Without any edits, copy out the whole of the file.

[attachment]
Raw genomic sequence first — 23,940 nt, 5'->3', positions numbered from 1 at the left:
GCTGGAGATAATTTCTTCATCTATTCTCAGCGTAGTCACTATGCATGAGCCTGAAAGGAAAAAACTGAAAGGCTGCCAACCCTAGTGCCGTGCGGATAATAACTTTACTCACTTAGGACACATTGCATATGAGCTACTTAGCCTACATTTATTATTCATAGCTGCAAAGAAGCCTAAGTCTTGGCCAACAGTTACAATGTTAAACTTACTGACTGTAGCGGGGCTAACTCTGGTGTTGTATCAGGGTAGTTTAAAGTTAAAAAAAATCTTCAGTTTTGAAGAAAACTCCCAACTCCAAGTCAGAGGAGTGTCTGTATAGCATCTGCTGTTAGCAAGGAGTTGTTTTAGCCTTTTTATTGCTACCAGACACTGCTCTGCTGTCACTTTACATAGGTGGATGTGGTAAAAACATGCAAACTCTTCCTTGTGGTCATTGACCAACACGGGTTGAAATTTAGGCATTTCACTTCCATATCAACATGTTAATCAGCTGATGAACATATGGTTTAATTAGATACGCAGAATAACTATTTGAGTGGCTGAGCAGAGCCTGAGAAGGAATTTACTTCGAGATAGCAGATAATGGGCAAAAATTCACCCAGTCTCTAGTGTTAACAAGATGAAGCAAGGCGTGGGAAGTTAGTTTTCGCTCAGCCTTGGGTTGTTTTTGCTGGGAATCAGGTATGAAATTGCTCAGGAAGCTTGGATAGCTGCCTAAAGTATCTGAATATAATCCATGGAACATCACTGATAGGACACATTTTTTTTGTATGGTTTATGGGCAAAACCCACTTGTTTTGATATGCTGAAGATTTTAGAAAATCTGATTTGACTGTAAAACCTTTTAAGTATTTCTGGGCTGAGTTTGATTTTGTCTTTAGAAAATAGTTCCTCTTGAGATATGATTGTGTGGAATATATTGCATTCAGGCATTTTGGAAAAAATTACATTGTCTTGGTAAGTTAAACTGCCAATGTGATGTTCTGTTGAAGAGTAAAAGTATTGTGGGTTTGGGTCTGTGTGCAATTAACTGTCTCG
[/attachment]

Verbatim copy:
Raw genomic sequence first — 23,940 nt, 5'->3', positions numbered from 1 at the left:
GCTGGAGATAATTTCTTCATCTATTCTCAGCGTAGTCACTATGCATGAGCCTGAAAGGAAAAAACTGAAAGGCTGCCAACCCTAGTGCCGTGCGGATAATAACTTTACTCACTTAGGACACATTGCATATGAGCTACTTAGCCTACATTTATTATTCATAGCTGCAAAGAAGCCTAAGTCTTGGCCAACAGTTACAATGTTAAACTTACTGACTGTAGCGGGGCTAACTCTGGTGTTGTATCAGGGTAGTTTAAAGTTAAAAAAAATCTTCAGTTTTGAAGAAAACTCCCAACTCCAAGTCAGAGGAGTGTCTGTATAGCATCTGCTGTTAGCAAGGAGTTGTTTTAGCCTTTTTATTGCTACCAGACACTGCTCTGCTGTCACTTTACATAGGTGGATGTGGTAAAAACATGCAAACTCTTCCTTGTGGTCATTGACCAACACGGGTTGAAATTTAGGCATTTCACTTCCATATCAACATGTTAATCAGCTGATGAACATATGGTTTAATTAGATACGCAGAATAACTATTTGAGTGGCTGAGCAGAGCCTGAGAAGGAATTTACTTCGAGATAGCAGATAATGGGCAAAAATTCACCCAGTCTCTAGTGTTAACAAGATGAAGCAAGGCGTGGGAAGTTAGTTTTCGCTCAGCCTTGGGTTGTTTTTGCTGGGAATCAGGTATGAAATTGCTCAGGAAGCTTGGATAGCTGCCTAAAGTATCTGAATATAATCCATGGAACATCACTGATAGGACACATTTTTTTTGTATGGTTTATGGGCAAAACCCACTTGTTTTGATATGCTGAAGATTTTAGAAAATCTGATTTGACTGTAAAACCTTTTAAGTATTTCTGGGCTGAGTTTGATTTTGTCTTTAGAAAATAGTTCCTCTTGAGATATGATTGTGTGGAATATATTGCATTCAGGCATTTTGGAAAAAATTACATTGTCTTGGTAAGTTAAACTGCCAATGTGATGTTCTGTTGAAGAGTAAAAGTATTGTGGGTTTGGGTCTGTGTGCAATTAACTGTCTCG